Surgical Swagger: I Can Run – Part 1: San Antonio, TX Run Commuter

My neurosurgeon and neurologist told me I would never be able to engage in physical sports again.  They poignantly added that the likely hood of even running would probably not be an option as well.  Though I had never really ‘run’ with any consistency in the past, my numbness and loss of motor control in my left leg seem to support what the doctors were preparing me for.

I didn’t believe it though.  I didn’t want to believe it.  It didn’t make sense to me.  How could a person or persons tell me I would probably never be able to run because of numbness and loss of lateral control at my knee when there are people running with prosthetics?

It took about a year for me to really have measurable recovery from my back surgery.  I wasn’t immobilized during that time but even beginning to walk naturally for the first six months took effort.  It looked like I was trying to put some crazy swagger to my walk while I was dragging my numb leg around.

I did try to run early on in my recovery with the mindset of “I’ll prove them wrong.”  However, I quickly realized the immediate pain and inflammation of doing so both scared me and created more numbness in my leg which set my recovery back.  I was patient though and had it in my mind I would keep at moving towards being able to run.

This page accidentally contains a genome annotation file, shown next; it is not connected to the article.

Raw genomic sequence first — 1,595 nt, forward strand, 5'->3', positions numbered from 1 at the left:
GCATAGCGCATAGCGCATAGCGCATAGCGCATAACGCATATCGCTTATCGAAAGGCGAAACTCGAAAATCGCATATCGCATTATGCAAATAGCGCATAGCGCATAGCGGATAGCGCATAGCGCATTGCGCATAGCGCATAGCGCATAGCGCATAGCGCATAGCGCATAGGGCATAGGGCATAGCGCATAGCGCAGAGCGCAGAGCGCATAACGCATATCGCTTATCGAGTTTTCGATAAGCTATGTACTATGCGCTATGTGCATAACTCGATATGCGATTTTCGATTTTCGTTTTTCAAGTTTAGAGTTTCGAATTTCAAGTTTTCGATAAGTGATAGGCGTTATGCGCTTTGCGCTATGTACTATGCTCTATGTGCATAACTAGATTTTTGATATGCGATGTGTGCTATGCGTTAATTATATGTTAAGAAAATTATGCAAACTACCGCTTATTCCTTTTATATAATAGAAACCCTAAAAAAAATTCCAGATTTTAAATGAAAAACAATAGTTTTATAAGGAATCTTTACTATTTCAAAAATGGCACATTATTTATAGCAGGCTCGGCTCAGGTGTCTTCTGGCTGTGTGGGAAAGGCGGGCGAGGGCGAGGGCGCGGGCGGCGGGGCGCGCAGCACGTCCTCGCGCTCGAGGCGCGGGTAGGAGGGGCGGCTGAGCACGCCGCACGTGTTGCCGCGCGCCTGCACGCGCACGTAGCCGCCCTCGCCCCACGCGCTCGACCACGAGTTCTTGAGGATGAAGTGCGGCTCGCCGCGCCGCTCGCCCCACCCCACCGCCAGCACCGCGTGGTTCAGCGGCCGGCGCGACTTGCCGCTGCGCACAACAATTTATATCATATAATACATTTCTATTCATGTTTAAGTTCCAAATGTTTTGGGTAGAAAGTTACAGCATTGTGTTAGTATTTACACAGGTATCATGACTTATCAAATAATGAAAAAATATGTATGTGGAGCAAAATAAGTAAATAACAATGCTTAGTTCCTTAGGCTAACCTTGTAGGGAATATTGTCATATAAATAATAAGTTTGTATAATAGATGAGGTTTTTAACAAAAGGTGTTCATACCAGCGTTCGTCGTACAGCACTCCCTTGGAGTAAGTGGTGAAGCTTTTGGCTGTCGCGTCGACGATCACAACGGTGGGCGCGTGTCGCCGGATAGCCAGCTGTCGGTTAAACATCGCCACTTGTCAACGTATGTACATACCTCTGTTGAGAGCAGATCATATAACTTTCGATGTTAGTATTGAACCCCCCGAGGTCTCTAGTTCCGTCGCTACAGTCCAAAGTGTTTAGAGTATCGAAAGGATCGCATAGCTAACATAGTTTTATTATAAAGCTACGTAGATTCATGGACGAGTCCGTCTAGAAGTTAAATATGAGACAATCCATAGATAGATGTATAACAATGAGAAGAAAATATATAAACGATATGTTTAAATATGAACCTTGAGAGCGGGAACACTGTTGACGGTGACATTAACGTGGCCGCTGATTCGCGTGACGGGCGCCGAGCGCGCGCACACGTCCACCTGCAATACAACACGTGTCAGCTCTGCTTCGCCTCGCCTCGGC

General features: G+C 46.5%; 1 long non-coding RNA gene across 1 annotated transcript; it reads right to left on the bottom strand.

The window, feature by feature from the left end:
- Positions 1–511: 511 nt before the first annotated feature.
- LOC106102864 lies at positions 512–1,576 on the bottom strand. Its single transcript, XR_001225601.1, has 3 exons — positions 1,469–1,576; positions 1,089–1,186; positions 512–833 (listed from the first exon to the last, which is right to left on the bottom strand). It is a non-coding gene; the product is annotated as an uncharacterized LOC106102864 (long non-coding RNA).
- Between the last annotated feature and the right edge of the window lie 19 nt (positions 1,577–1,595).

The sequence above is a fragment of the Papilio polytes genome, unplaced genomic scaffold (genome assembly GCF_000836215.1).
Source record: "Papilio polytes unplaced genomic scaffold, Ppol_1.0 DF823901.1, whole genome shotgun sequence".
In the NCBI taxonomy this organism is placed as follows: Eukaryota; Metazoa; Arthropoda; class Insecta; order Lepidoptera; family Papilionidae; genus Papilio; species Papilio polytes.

It is interesting to start to run with a numb leg which you don’t have a lot of control of.  I remember that one of my first small runs was a light trail run.  It was comical in a sense, because I was spending so much time focusing on where my foot was landing (because I didn’t have a good sense of where it was) that I kept getting smacked by bush and tree branches on my face.  It was like nature was telling me to slow down and move with care.

I joined a running group a year and a half after my surgery.  Initially, there was a lot of associated pain.  I needed quite a bit of recovery time.  Still, not having complete control of my leg meant I was landing with a locked knee and loose ankle a majority of the time – ice and ibuprofen were dear friends.

I started to build endurance, strength, and control after a few months. I even regained more feeling in my leg.  However, once the mileage really started to go up, I became aware my body was far behind my vision for running long distances at a fast pace. I had to reevaluate my situation.

I dropped out of the running group and restructured my running regimen and my life.  I made my health and well‑being priority.  I stepped away from a lucrative career which kept me working 12-15 hours a day and traveling months on end.  I transitioned to doing things which made me feel good and gave me more time to eat right and exercise.  This is where my story about run commuting really begins…

“Go confidently in the direction of your dreams.  Live the life you’ve imagined.” – Thoreau

By |2016-10-22T20:26:48+00:00August 24th, 2012|Categories: News|Tags: , |0 Comments

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